Processing Camera Raw Images in Photoshop

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Processing Camera RAW images in Photoshop CS5.5

For the most part we will use CS5.5’s Camera RAW processor to do basic tonal image adjustments, sharpening, reduce noise, correct chromatic aberration and on occasion straighten a horizon or building using the straighten tool. Other great tools include the spot removal, red-eye reduction, adjustment brush and graduated filter features (not covered in this note).  The vignette feature is a nice creative way to darken the edges of an image to draw more attention to the central subject. Please keep in mind that the PS Camera RAW should not be seen as a substitute for using Photoshop for fine tuning tonal/color.

To really understand how Photoshop’s Camera RAW works I highly suggest that you invest in the Real World Camera Raw with Photoshop CS4 (or newest edition) by Bruce Fraser and Jeff Schewe published by Peachpit Press. 

CS 6 users please watch this video to note changes with the Camera Raw Basic panel adjustment sliders: http://www.peachpit.com/podcasts/episode.aspx?e=6b9357e2-caa6-4083-86f6-76975d67850c

First step:

After double clicking the image you wish to process in Adobe Bridge select the blue link below the image to set your image Workflow Options. In the dialogue box select Adobe RGB (1998) as the color space* at 8-bit/channel depth with a resolution of 300 PPI. Select your camera’s native resolution (size) using the setting without either a plus or a minus showing. Do not use the sharpen feature. Hint: Create a master file at the largest file size that you think you will need to reproduce and create smaller files sizes from this master.

*The sRGB IEC61966-2.1 color space may be used for accurate reproduction of skin tones when needed.

CS 5.5 Basic Panel:

White balance:

Temperature: controls the overall color temperature of your image in degrees Kelvin through yellow/blue adjustments. Try ‘As Shot’ to begin with. Moving the slider to the left lowers color temperature making the image cooler. Conversely, moving the slider to the right raises color temperature making your image warmer.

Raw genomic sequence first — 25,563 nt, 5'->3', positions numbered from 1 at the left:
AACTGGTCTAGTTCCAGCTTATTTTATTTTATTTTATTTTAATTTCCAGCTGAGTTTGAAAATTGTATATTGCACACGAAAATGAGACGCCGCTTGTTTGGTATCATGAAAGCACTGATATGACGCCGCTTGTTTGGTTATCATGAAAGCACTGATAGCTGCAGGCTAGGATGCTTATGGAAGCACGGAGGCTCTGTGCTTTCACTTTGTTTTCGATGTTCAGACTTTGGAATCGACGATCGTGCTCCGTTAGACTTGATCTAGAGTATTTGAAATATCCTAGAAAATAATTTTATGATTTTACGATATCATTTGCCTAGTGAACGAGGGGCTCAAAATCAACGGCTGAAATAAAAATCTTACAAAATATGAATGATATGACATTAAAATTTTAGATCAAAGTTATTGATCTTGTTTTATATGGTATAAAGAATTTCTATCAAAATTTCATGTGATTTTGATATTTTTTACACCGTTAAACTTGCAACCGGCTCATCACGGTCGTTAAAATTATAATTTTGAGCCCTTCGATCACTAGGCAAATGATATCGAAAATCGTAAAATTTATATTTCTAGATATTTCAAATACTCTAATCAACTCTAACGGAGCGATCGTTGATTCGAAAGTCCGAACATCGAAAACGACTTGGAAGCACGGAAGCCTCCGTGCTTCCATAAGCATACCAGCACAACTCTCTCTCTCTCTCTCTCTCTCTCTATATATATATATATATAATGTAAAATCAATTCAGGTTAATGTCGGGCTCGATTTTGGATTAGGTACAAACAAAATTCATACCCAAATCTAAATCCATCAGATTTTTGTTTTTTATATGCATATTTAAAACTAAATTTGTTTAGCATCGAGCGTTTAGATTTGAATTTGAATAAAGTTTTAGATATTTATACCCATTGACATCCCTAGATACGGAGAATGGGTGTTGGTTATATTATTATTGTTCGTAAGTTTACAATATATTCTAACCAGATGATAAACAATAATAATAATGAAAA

Tint: allows fine-tuning of color balance using green/magenta controls. Moving the slider to the left adds green to the image. Conversely, moving the slider to the right adds magenta to the image.

Exposure: controls the mapping of highlight tone values in your image and is a white-clipping adjustment. Large increases in exposure will increase noise in shadows and/or posterization so make adjustments sparingly. If your image is grossly over or underexposed making drastic adjustments with this feature will not improve and most likely will degrade your image so expose properly in camera!

Recovery: helps to recover highlight detail in an image. Should be used in conjunction with Exposure slider. It is often one of the adjustments correctly guessed by the auto adjustment feature.

Fill Light: can be used to fill shadows and draw out shadow detail. Avoid overuse as you will create a visible halo effect in extreme high-contrast edge detail.

Blacks: is a black clipping control. Moving the slider to the right deepens shadow detail. Note that small moves are all that is necessary. Most images require a setting between 3 and 5.

Brightness: acts very much like the gray slider control in Levels. Redistributes midtone values without affecting shadows or highlights.

Contrast: unlike PS Contrast feature, Camera’s RAW’s Contrast applies a ‘S’ curve to data leaving shadow and highlight detail alone.